This story is part of an ongoing campaign called the Alphabet of Illiteracy. By using letters themselves—the foundation of reading and writing—Project Literacy examines the ways illiteracy underpins some of the greatest challenges facing the world today. Below, we explore the letter R for “radicalization.”
For many of us, cults are a remnant of the ’60s or an interesting cultural oddity worthy of a send-up from Tina Fey. But for survivors, cults are all too real—and all too common. While it’s impossible to keep track of how many people are involved with cults around the world because of their secretive nature, the International Cultic Studies Association estimates that at least 2.5 million Americans have joined cults over the past 40 years, and many of them went on to raise children in those organizations.
Cults are just one of many kinds of radical groups worldwide, defined as organizations that hold extreme social or political views. Such groups can be of any political or tactical persuasion; some of the most universally agreed upon include al-Qaeda, ISIS, the Army of God, and the Animal Liberation Front. These organizations seek out idealistic people, often very young, who are looking for simple answers to life’s biggest questions, as well as a sense of community. The most successful radical groups have figured out how to prey on those who lack the critical thinking skills to resist their propaganda and inappropriate demands.
Illiteracy isn’t a prerequisite for joining a radical group, but critical thinking and literacy frequently go hand in hand. In fact, the National Consortium for the Study of Terrorism and Responses to Terrorism found that the areas where “perpetrators live or conduct pre-incident activity are generally characterized by low socioeconomic status,” and a 2013 study showed a strong correlation between literacy and socioeconomic status, indicating a relationship between illiteracy and radicalism. When people are exposed to more points of view—which occurs organically the more frequently someone reads and writes—they are better able to draw their own conclusions and become dissatisfied with the answers supplied by their group’s teachings.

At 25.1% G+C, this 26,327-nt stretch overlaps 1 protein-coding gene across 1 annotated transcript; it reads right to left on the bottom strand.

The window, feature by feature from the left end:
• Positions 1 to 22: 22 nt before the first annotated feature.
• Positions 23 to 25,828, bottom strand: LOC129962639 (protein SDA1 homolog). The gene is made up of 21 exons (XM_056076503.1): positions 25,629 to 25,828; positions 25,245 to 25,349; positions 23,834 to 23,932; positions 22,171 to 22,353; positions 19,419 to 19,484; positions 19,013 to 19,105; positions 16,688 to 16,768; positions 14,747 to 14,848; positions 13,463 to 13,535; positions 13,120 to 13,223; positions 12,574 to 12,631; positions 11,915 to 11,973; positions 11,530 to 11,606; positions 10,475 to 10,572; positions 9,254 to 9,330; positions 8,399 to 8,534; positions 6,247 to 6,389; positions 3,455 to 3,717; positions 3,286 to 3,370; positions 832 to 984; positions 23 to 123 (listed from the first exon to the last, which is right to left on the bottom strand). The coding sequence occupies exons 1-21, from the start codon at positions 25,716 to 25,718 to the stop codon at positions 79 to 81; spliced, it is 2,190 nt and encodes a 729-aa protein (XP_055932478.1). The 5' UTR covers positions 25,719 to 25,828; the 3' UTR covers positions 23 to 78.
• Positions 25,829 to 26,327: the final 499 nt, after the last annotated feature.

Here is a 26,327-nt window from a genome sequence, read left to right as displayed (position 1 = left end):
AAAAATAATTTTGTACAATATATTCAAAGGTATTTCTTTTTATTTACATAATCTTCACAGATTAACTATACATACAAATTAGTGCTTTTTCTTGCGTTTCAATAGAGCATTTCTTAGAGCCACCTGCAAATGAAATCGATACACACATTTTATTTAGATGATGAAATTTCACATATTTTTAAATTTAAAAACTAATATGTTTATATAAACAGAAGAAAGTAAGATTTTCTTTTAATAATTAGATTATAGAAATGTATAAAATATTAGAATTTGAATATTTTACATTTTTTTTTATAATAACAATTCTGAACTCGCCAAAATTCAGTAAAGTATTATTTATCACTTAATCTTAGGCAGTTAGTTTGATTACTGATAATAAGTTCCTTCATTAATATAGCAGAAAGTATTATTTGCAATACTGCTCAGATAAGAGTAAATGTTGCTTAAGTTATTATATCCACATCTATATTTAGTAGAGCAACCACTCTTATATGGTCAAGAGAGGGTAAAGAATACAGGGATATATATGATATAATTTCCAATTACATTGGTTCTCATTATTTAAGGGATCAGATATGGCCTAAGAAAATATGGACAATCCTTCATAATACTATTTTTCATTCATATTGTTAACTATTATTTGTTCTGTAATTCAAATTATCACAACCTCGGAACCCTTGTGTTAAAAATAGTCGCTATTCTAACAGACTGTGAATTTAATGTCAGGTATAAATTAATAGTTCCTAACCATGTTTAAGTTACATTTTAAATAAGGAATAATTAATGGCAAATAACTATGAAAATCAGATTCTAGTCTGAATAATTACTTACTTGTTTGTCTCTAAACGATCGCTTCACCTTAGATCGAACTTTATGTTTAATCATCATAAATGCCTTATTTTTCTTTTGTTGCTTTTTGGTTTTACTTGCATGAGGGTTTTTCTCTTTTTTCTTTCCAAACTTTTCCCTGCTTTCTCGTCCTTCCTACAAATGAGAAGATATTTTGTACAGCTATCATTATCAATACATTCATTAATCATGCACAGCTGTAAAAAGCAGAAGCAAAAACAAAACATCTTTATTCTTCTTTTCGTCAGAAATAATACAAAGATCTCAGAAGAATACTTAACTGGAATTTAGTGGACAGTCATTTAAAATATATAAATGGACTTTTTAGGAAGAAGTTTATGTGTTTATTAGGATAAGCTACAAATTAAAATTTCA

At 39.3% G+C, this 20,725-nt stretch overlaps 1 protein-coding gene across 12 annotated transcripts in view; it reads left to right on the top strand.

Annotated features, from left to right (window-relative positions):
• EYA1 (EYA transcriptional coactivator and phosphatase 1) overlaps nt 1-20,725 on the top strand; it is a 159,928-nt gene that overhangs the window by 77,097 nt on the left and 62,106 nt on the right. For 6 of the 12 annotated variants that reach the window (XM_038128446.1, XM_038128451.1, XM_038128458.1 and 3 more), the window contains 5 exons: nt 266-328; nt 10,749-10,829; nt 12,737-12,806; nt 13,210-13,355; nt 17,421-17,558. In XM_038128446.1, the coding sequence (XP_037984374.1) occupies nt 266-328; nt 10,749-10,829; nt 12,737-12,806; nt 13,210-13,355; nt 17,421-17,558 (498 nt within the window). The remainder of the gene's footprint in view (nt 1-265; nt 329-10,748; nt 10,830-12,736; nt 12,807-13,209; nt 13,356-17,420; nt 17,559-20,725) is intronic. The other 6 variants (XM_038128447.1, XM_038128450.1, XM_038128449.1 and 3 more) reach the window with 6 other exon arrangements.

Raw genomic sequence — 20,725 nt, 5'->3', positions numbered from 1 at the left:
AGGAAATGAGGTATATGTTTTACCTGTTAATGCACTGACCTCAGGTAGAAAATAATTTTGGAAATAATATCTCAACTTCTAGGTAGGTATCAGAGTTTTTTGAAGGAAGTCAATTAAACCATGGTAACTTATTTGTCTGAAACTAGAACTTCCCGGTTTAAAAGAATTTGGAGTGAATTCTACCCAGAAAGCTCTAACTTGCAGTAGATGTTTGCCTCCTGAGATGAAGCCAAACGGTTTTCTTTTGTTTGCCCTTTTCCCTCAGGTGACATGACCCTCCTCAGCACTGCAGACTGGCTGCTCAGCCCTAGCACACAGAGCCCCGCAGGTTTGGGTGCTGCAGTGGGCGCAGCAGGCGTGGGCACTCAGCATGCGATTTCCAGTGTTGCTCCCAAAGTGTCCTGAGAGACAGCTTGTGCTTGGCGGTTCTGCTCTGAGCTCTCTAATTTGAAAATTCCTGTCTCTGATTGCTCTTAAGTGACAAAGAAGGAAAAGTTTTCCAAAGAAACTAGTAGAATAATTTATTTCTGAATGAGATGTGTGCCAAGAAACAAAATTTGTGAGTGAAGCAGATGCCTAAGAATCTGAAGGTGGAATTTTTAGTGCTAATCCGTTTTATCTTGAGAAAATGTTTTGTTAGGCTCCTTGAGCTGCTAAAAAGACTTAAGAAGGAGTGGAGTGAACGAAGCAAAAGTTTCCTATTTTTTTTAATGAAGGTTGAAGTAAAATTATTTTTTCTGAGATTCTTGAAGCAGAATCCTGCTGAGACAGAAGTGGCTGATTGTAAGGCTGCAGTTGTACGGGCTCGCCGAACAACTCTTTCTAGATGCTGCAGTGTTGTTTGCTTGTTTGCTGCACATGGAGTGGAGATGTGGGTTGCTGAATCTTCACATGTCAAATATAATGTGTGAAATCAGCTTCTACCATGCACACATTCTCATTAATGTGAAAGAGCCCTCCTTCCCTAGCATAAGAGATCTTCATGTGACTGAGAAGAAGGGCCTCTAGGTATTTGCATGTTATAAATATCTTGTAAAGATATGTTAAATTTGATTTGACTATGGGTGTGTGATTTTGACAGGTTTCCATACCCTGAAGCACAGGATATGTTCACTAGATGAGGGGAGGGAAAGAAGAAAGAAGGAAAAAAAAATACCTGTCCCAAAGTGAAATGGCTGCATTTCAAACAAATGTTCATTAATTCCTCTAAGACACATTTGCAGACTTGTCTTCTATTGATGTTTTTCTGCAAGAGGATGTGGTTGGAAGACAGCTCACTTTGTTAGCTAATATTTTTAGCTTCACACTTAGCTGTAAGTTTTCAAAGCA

One radical group—called a cult by some, a fundamentalist religious sect by others, and a Christian community by its founders—is the Twelve Tribes, which has been accused of physically abusing children in hope of securing their places in heaven. The organization is particularly adept at exploiting vulnerable individuals by drawing them in for a visit to a Yellow Deli, one of their 24-hour cafes.
Look up your local Yellow Deli on Yelp and you’re likely to find cheery, innocuous photos of delicious food and menus listing extremely low prices, all in a charming atmosphere. But the Twelve Tribes members who staff these restaurants, reportedly in exchange for room and board, are there to spread the group’s message to anyone who will listen. Diners rarely have a clue that these members were required to fully commit to the group’s specific religious worldview by giving up their families and friends, donating their every possession in the interest of supporting the group, and preventing other members from leaving.
Shuah Jones is an ex-member of the Twelve Tribes; her father was a founding member, helping to launch the group in Chattanooga, Tennessee, in 1972. Today, the organization has compounds all over America and in several countries around the world. A 28-year-old insurance agent based in Florida, today Jones offers informal support to other former members of the cult, which she escaped when she was only 15 years old. As she described to Pacific Standard, Shuah:
“...stuffed clothes under her bed blankets in the shape of a body, grabbed her diary and Bible, and crept downstairs. Wearing a long blue linen skirt and clunky buckled sandals, she opened the door, [and] slipped outside… On the street she broke into a run toward the only payphone she knew of, at a gas station near the center of town, half a mile away. She’d never been outside alone at night before... When she reached the phone, she called her brother Noah… He was an hour away. She hid in a bush, heart thumping. When at last he pulled into the lot, she leaped into his car.
‘Just breathe,’ he told her as they drove away. ‘Breathe.’”
Jones’ youth turned out to be a surprising benefit, making it easier to leverage a support system as she got on her feet. “I had a chance to actually go to high school … When you’re 18, you’re an adult, you’re expected to live on your own. At 15, you’re a child.” After Jones left, she had access to aunts, uncles, and her brother, Noah, who lived outside the cult and were willing to take her in and support her so that she could earn a GED and eventually go to college.
Jones credits most of her success to her young age and her father’s books, though he didn’t have many, and the ones he did have were hidden away. Like many other cults, the Twelve Tribes bans outside materials and offers only minimal education to children. According to Jones, a child’s education with the Twelve Tribes is supposed to end at age 12, but she completed the curriculum by the time she was 9 years old.